1971 was a landmark year for Ralph Lauren and Polo Fashions, getting its first store on Rodeo Drive in Beverly Hills. In 1984, it got its flagship store in the form of the transformed Rhinelander Mansion, former home of photographer Edgar de Evia and Robert Denning. It was just the beginning, and soon, Ralph Lauren had over 35 boutiques in the United States. By 1997, the company was selling merchandise worth over $ 5 billion per year, with 155 shops around the world and employee strength of over 3,000 people.
Ralph Lauren went public with his company on the New York Stock Exchange. The company now has more than 350 contract manufacturers globally, and owns around 400 Ralph Lauren stores worldwide. The brand has also been busy building its online impact, with Ralph Lauren’s son, David following in his father’s footsteps and joining Polo, bringing his fresh ideas to expand the company’s online presence.
Ralph Lauren’s unique designs came to represent the casual chic American, with each piece an innovation in itself. His 1980 collection was unique too, and it came to be seen as the ‘American Frontier’ look, with hooded capes, madras shirts, full skirts, ruffled blouses, and more.
Ralph’s designs take inspiration from different cultures and different times in history, without losing the signature sophistication and easy comfort that the brand represents. He also set new standards of marketing, with Polo being the first company to tell a story through multi-page ads. No wonder then, that celebrities like Tyson Beckford, Toby Maguire, Kate Bosworth, Gwyneth Paltrow and Debra Messing, swear by the RL style.
Ralph Lauren set out to change the world of eyewear, with glasses that would soon become a necessity for both, the famous and the not-so-famous. Innovative and futuristic shapes and colours were offered in designs that were comfortably stylish, all at a great price. From sunglasses to optical frames, they had it all.
The Ralph Lauren line of glasses for men has designs that range from sporty and rugged, to classy and sophisticated. The brand launched a range of glamorous mens eyewear under its Purple Label Collection, with luxurious materials and classic designs. Ralph Lauren also offers a great range of pilot sunglasses, differently designed under the same collection, as well as the uber-cool RLX collection. The male sport lover has been given quite a treat by Ralph Lauren this year, with eyewear inspired by the 2012 Olympics, where these designs play an important role as the official outfits of the US Olympic team.
Lauren’s eyewear collection for women is equally appealing, albeit more glamorous. Tints of gold and silver, glittering rhinestone embellishments and an interesting range of colours make this range of eyewear distinctly feminine. Round sunglasses still rule the Ralph Lauren women eyewear collection, and the larger they are, the better!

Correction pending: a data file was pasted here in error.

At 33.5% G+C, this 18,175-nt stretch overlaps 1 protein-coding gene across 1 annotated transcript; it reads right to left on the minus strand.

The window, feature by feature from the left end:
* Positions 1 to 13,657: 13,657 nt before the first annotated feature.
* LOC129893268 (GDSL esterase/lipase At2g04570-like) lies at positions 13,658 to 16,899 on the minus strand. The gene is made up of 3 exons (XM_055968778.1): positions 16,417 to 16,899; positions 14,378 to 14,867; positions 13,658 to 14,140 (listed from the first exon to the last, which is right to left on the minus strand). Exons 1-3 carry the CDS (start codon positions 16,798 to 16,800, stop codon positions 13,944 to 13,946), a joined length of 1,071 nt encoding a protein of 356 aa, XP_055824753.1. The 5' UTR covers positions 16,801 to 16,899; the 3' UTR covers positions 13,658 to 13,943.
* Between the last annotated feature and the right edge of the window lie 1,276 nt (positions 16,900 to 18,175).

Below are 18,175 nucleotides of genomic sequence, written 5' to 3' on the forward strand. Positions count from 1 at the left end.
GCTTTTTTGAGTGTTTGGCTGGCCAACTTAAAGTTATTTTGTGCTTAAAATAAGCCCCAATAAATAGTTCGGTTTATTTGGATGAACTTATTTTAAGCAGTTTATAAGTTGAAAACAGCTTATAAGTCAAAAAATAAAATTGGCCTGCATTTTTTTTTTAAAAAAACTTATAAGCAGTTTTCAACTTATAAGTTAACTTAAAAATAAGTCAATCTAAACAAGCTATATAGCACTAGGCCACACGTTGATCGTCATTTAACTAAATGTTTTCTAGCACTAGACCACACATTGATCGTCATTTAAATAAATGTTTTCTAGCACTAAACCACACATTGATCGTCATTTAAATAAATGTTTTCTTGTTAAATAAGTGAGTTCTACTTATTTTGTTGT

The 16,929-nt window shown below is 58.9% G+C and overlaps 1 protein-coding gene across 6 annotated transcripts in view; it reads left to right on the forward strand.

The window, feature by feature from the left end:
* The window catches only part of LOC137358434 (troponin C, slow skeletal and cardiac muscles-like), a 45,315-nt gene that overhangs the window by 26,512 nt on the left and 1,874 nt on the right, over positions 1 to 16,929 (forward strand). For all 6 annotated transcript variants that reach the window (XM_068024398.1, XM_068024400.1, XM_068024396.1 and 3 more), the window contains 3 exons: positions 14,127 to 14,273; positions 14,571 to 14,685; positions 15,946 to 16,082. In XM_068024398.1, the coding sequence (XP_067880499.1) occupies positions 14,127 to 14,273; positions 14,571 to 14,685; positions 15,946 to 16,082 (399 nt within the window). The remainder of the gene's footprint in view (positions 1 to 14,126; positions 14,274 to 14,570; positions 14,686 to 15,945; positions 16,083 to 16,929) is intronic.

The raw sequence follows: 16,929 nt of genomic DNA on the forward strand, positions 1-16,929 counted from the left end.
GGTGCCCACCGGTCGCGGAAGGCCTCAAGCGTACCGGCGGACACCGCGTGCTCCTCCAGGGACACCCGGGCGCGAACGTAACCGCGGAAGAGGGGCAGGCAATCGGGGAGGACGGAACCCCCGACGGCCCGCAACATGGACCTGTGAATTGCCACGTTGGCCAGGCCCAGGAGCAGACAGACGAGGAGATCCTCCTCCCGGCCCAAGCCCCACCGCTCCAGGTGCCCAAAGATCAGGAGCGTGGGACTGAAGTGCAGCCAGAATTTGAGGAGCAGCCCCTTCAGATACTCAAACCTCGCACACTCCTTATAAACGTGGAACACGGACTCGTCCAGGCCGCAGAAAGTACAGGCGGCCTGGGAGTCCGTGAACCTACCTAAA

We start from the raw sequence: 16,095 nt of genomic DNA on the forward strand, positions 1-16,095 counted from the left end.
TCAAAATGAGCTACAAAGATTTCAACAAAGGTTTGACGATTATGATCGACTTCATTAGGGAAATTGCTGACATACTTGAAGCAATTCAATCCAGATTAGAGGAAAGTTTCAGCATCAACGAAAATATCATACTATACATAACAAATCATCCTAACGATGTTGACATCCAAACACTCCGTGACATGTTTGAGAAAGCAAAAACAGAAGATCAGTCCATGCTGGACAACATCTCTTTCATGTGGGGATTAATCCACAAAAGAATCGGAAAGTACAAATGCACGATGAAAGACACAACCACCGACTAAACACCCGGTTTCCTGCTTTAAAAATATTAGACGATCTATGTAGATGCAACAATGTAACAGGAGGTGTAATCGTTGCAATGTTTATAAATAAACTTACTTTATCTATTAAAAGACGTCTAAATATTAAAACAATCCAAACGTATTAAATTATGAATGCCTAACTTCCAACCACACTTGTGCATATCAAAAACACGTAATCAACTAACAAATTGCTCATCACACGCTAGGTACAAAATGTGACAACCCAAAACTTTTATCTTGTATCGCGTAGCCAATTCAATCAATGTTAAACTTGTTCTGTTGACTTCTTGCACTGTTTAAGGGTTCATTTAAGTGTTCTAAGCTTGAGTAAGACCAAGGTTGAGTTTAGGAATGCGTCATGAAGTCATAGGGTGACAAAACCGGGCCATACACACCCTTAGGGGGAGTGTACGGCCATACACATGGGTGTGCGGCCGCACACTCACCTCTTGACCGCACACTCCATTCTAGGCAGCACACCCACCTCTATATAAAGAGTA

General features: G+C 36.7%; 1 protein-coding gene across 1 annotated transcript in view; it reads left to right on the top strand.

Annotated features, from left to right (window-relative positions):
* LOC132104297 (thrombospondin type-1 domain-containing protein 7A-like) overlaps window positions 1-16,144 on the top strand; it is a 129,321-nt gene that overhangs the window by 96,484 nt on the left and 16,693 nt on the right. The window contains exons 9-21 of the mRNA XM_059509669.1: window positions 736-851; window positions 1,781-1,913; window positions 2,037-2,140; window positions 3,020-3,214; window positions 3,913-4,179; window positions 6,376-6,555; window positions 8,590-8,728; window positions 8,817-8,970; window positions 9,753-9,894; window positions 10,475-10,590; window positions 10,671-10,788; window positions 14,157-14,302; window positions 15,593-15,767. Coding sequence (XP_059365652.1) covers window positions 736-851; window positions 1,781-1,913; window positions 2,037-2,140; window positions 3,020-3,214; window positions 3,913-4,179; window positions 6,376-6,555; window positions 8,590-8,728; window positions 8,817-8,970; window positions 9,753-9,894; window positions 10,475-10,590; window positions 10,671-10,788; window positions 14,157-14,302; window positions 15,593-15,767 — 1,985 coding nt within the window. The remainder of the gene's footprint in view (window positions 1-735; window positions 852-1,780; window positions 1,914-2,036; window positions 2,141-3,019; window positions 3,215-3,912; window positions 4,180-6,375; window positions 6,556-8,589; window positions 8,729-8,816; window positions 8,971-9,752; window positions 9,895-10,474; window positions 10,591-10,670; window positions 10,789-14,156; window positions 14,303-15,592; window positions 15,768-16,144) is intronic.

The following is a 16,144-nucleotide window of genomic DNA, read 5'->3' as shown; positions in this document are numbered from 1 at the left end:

Ralph’s contribution to the fashion world has been recognized the world over, and been felicitated too. He received the CFDA award in 1995 and 1996, one each for Menswear designer of the year and for Women’s wear. In 1992, he received the CFDA Lifetime Achievement award. He’s also been honoured with the COTY Fashion Critics’ award seven times. In 2000, the city of New York honoured him as one of the greatest American fashion designers by placing a bronze plaque for him along 7th Avenue, the great street of fashion in New York, which came to be called the ‘Fashion Walk of Fame.’ In 2010, French President Nicolas Sarkozy decorated Ralph Lauren as Chevalier de la Legion d’honneur in Paris.
THE DESIGNER WITH A HEART
Ralph Lauren has been socially responsible too. A brush with cancer in 1987 resulted in the foundation of the Nina Hyde Center for Breast Cancer in Washington, USA, in the year 1989 by Lauren. The center works at raising funds to fight breast cancer through its numerous initiatives, and has managed to contribute millions to the cause.
Ralph Lauren knows how to have fun too! Everyone has their own little fetish, and with billionaires such as Ralph Lauren, these fetishes are worthy of a place in history! Like his amazing collection of over 70 automobiles, some of which have won ‘Best in Show’ at the prestigious Pebble Beach Concours d’Elegance multiple times, and some so rare, they were displayed at Boston’s Museum of Fine Arts and Paris’ Musée des Arts Décoratifs in 2005 and 2011 respectively.
As of September 2011, Forbes estimated Ralph Lauren’s wealth to be at $6.1 billion, making him the 173rd richest person in the world. Not bad for a boy who, on a whim, had mentioned his future plans in his DeWitt Clinton High School yearbook as wanting to become a millionaire!
Guess some dreams do come true, and if we get some great fashion on the way to these dreams, well, no one’s complaining!
1939: The master is born
1968: Started Polo Fashions
1970: Expanded sights into men’s clothing
1971: First store opened on Rodeo Drive, Beverly Hills
1972: Reinvented women’s wear
1983: Entered the world of home furnishings
1997: The RL company went public on
the NY Stock Exchange
2010: French President Nicolas Sarkozy decorated him as Chevalier de la
– Sanam Khan